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Sean Spicer ‘needs to go’ says Rep. Mike Coffman at town hall

Author: Adam McCoy - April 13, 2017 - Updated: April 13, 2017

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U.S. Rep. Mike Coffman, R-Colo., addresses constituents during a town hall meeting in a hall on the campus of the University of Colorado Medical School late Wednesday, April 12, 2017, in Aurora, Colo. Town halls have become a risky proposition for GOP members of Congress since the election of President Donald Trump. (AP Photo/David Zalubowski)
U.S. Rep. Mike Coffman, R-Colo., addresses constituents during a town hall meeting in a hall on the campus of the University of Colorado Medical School late Wednesday, April 12, 2017, in Aurora, Colo. Town halls have become a risky proposition for GOP members of Congress since the election of President Donald Trump. (AP Photo/David Zalubowski)

Showing no partisan love for embattled White House Press Secretary Sean Spicer, U.S. Rep. Mike Coffman, R-Aurora, told the sometimes angry, confrontational audience in his first Trump-era town hall meeting Wednesday night that Spicer should step down.

“He needs to go,” Coffman said of Spicer.

The comment arrived like a crescendo in the nearly two-hour long town hall at University of Colorado Medical School in Aurora after a woman asked the final question of the night. She told Coffman her grandparents died at Auschwitz and that she was alarmed over the “anti-semitic people” in Trump’s cabinet.

“They cannot even acknowledge what happened in the Holocaust by calling them Holocaust centers,” she said. “I need to hear from my congressman that these things are unacceptable.”

Coffman said Spicer had made a terrible mistake referring to Spicer’s recent claims that Adolf Hitler had never used chemical weapons, ignoring Holocaust gas chambers and calling concentration camps Holocaust centers.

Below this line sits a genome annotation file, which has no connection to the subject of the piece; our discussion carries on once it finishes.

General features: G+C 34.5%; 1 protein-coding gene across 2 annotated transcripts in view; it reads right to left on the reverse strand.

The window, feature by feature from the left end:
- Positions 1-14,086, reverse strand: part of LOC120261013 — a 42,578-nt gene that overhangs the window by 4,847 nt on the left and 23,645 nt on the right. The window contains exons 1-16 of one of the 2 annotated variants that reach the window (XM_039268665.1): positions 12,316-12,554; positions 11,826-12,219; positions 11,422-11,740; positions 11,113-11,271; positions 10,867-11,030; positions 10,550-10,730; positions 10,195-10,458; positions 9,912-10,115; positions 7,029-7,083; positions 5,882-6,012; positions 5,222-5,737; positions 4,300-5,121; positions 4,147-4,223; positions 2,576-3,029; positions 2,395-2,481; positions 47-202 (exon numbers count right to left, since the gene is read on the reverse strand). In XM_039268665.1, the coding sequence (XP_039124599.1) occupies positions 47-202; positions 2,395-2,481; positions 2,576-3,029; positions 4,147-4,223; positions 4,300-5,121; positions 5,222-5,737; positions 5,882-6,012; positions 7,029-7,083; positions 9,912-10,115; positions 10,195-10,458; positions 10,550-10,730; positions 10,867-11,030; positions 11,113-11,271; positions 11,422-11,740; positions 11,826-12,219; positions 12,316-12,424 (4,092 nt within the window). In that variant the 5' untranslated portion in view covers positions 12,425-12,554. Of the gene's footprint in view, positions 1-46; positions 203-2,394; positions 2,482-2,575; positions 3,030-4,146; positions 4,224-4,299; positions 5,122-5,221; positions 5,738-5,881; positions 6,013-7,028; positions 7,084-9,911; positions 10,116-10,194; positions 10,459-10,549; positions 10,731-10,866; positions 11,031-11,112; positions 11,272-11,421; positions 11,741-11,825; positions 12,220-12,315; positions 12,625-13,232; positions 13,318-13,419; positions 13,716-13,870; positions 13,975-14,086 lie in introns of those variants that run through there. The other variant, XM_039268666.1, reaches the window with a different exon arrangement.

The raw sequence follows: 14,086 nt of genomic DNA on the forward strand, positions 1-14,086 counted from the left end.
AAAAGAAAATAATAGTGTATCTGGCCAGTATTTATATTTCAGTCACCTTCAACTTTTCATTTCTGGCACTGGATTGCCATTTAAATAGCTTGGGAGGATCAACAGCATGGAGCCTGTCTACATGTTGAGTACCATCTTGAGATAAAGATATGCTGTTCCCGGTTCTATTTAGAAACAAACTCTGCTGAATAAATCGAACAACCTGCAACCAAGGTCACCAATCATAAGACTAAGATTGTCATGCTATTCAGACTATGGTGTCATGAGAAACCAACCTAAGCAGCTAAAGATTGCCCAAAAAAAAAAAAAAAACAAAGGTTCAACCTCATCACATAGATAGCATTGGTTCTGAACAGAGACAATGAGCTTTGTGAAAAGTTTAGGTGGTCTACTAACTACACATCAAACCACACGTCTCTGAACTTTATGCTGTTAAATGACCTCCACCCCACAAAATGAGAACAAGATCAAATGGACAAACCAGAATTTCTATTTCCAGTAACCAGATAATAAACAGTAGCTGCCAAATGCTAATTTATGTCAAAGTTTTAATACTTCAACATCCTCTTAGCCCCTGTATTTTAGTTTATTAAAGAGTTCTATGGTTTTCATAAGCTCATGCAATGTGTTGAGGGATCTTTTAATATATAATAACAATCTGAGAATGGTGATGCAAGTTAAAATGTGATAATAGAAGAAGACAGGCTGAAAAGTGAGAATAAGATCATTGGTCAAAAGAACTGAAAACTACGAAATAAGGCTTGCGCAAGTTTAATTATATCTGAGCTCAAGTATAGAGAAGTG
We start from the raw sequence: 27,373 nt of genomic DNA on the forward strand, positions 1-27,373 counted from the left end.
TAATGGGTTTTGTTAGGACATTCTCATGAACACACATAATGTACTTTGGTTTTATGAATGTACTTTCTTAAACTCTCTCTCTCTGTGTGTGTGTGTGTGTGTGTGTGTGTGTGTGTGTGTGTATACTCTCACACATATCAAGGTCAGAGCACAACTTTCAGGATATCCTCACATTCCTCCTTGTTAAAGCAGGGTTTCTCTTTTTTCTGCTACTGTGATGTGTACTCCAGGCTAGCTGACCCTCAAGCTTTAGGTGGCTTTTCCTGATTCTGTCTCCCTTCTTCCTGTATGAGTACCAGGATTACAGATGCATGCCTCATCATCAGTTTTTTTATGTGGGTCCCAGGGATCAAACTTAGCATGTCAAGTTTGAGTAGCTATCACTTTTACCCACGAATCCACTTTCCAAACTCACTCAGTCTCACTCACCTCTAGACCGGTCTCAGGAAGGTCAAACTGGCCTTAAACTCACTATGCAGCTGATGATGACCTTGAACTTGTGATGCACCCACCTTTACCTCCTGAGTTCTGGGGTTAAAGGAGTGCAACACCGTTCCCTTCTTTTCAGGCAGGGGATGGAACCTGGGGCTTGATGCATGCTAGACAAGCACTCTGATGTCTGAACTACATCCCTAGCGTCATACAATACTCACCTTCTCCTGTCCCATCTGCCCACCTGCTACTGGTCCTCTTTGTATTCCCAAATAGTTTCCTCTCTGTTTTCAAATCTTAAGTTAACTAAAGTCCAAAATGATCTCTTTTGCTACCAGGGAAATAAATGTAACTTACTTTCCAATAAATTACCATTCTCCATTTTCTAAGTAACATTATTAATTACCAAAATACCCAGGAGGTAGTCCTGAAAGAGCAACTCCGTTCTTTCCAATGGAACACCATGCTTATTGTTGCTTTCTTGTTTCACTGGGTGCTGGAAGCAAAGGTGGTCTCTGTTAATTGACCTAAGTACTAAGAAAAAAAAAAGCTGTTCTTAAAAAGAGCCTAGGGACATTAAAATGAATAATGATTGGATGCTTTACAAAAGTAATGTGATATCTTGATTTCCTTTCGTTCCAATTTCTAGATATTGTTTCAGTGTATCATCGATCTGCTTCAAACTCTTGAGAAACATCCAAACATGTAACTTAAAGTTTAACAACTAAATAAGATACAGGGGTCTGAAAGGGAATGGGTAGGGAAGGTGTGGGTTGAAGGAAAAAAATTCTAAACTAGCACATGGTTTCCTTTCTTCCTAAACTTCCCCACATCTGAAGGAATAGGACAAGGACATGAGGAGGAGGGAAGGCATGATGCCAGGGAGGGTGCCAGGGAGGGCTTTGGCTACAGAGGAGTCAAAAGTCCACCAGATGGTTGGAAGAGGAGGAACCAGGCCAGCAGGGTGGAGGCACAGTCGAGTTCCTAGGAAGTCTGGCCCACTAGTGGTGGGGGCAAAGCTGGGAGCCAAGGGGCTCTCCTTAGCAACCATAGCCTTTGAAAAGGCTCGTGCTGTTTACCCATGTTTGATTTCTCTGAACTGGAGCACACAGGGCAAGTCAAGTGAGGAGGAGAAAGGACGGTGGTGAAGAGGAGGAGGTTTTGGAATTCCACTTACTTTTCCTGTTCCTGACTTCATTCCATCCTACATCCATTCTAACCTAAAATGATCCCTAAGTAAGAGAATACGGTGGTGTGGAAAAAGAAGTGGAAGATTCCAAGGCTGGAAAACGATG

Juxtaposed against some of his congressional colleagues’ recent town hall meetings, Coffman’s event could be characterized as a quiet, calm affair — especially given the fact the congressman and his narrowly divided district are a favorite targets of the Democratic Party — but the Aurora event wasn’t without its fireworks; they flew early and often, and the theme quickly was driven to the president by a crowd that was clearly anti-Trump.

U.S. Rep. Mike Coffman, R-Colo., addresses constituents during a town hall meeting in a hall on the campus of the University of Colorado Medical School late Wednesday, April 12, 2017, in Aurora, Colo. Town halls have become a risky proposition for GOP members of Congress since the election of President Donald Trump. (AP Photo/David Zalubowski)
U.S. Rep. Mike Coffman, R-Colo., addresses constituents during a town hall meeting in a hall on the campus of the University of Colorado Medical School late Wednesday, April 12, 2017, in Aurora, Colo. Town halls have become a risky proposition for GOP members of Congress since the election of President Donald Trump. (AP Photo/David Zalubowski)

Early in the public meeting one resident grilled Coffman, drawing raucous applause, on what she called, “Trump’s war on facts, his war on science and the war against climate change.”

“I am personally appalled by the actions on the executive branch to limit the actions of the Environmental Protection Agency,” she said. “As the congressman of a state that has abundance of wildlife, and national parks and resources, what are you going to do to protect the national resources of this state and the climate that we live in?”

Fighting to speak over boos from the audience, Coffman said environmental policy should be coupled with the country’s trade policy. Noting two pieces of legislation he supported which would peer-review all work from the EPA, Coffman said the country has made extraordinary gains in reducing carbon emissions, but the U.S. could do more.